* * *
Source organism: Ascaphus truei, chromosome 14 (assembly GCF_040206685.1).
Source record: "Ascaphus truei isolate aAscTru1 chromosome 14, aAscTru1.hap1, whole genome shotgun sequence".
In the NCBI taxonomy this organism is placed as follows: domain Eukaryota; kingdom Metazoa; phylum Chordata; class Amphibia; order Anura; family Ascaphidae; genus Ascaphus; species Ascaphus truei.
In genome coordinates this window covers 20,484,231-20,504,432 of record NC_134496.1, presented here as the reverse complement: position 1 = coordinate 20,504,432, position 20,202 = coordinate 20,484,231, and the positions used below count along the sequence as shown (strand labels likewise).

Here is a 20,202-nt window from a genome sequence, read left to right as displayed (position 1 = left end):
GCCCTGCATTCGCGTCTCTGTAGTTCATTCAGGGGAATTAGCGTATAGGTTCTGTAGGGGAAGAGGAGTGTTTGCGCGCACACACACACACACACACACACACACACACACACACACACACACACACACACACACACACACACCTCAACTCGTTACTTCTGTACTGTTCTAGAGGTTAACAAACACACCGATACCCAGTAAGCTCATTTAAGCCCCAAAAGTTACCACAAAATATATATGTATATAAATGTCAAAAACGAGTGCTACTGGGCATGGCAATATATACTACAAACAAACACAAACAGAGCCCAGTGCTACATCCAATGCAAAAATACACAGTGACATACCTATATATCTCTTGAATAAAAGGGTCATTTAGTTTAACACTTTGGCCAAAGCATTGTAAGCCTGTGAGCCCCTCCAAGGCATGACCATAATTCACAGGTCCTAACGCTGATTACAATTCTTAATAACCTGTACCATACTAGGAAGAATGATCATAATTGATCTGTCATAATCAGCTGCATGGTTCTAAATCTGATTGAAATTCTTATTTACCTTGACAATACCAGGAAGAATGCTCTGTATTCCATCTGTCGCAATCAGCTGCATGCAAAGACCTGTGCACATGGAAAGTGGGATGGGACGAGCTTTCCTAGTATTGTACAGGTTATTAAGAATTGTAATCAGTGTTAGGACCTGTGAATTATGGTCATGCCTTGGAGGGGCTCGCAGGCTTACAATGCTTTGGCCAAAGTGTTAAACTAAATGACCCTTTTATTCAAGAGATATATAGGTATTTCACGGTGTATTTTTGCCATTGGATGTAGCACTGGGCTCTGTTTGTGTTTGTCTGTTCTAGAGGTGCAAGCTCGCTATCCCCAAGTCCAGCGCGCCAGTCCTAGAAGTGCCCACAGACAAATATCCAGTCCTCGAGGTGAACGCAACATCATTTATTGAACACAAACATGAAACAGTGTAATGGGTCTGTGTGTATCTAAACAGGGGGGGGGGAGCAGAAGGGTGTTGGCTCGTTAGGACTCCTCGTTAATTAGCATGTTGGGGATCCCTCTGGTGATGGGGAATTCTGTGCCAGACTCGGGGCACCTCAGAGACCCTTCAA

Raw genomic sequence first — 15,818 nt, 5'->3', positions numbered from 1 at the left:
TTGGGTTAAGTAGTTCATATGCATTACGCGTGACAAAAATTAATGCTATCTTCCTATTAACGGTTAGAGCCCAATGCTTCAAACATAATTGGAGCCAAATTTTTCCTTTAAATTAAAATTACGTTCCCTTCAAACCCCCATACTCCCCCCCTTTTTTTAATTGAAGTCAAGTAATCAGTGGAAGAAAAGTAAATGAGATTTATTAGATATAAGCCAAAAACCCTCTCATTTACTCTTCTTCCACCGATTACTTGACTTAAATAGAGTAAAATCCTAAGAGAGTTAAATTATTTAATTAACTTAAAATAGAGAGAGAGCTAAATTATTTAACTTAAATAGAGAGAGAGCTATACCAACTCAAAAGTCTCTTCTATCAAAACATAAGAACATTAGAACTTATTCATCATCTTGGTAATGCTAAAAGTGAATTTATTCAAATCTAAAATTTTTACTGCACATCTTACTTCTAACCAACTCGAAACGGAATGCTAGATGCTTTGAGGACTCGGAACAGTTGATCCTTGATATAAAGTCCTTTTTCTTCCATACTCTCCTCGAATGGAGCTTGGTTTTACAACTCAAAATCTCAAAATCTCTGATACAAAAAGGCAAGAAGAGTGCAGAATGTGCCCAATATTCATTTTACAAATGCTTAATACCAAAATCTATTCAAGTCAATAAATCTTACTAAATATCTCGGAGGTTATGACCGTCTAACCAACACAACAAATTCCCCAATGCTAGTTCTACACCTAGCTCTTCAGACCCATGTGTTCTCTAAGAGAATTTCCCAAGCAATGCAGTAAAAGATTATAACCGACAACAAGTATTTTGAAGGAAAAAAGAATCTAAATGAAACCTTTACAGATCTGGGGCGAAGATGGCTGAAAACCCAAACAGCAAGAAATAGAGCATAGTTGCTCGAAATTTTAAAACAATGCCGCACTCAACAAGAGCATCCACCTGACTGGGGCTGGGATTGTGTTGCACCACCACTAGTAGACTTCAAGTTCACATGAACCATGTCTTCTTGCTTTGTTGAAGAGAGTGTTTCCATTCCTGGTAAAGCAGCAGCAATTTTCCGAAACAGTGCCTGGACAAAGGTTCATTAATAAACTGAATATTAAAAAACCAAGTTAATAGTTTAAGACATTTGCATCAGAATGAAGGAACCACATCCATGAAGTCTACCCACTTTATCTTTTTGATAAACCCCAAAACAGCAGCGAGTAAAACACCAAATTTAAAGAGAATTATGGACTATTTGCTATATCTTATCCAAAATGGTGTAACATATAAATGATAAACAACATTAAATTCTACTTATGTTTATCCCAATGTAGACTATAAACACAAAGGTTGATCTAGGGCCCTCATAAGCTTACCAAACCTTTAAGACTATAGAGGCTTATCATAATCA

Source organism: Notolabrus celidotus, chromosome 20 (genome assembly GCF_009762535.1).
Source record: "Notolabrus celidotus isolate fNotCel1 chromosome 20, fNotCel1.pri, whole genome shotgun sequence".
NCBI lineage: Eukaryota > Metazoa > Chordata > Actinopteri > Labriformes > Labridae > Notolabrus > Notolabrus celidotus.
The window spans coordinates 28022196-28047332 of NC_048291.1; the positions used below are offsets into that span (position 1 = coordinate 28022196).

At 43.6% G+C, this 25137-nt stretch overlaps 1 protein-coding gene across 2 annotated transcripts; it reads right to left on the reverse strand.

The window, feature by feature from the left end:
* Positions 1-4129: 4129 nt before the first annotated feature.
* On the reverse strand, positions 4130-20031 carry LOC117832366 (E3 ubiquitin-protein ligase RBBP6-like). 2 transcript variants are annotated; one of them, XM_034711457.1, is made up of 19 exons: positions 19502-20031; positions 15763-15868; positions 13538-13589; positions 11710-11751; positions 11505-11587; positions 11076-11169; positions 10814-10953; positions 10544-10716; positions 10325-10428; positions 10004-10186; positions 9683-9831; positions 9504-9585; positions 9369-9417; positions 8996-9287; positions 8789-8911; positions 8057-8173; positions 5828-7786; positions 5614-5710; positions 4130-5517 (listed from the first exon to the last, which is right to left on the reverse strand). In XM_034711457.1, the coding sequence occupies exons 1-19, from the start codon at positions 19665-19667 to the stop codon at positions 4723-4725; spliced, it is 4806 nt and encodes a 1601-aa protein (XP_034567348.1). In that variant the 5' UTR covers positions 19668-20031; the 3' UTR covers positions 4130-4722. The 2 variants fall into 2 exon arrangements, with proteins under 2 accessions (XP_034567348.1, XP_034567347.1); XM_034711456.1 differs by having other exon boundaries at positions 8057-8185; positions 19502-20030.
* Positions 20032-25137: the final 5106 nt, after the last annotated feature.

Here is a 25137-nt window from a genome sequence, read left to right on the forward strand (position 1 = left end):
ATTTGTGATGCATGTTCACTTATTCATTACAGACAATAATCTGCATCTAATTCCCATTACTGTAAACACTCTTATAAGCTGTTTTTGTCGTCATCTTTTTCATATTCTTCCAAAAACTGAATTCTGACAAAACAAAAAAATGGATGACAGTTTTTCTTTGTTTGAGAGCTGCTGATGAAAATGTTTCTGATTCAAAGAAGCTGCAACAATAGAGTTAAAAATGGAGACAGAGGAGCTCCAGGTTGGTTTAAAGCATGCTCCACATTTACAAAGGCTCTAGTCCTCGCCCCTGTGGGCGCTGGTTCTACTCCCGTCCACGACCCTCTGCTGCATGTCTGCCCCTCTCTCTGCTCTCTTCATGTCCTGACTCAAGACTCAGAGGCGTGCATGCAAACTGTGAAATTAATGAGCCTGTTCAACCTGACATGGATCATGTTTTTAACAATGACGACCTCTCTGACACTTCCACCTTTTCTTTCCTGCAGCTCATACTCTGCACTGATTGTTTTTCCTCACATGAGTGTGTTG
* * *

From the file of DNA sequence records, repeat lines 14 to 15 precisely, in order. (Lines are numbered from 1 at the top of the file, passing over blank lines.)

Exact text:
The window, feature by feature from the left end:
* Positions 1-4129: 4129 nt before the first annotated feature.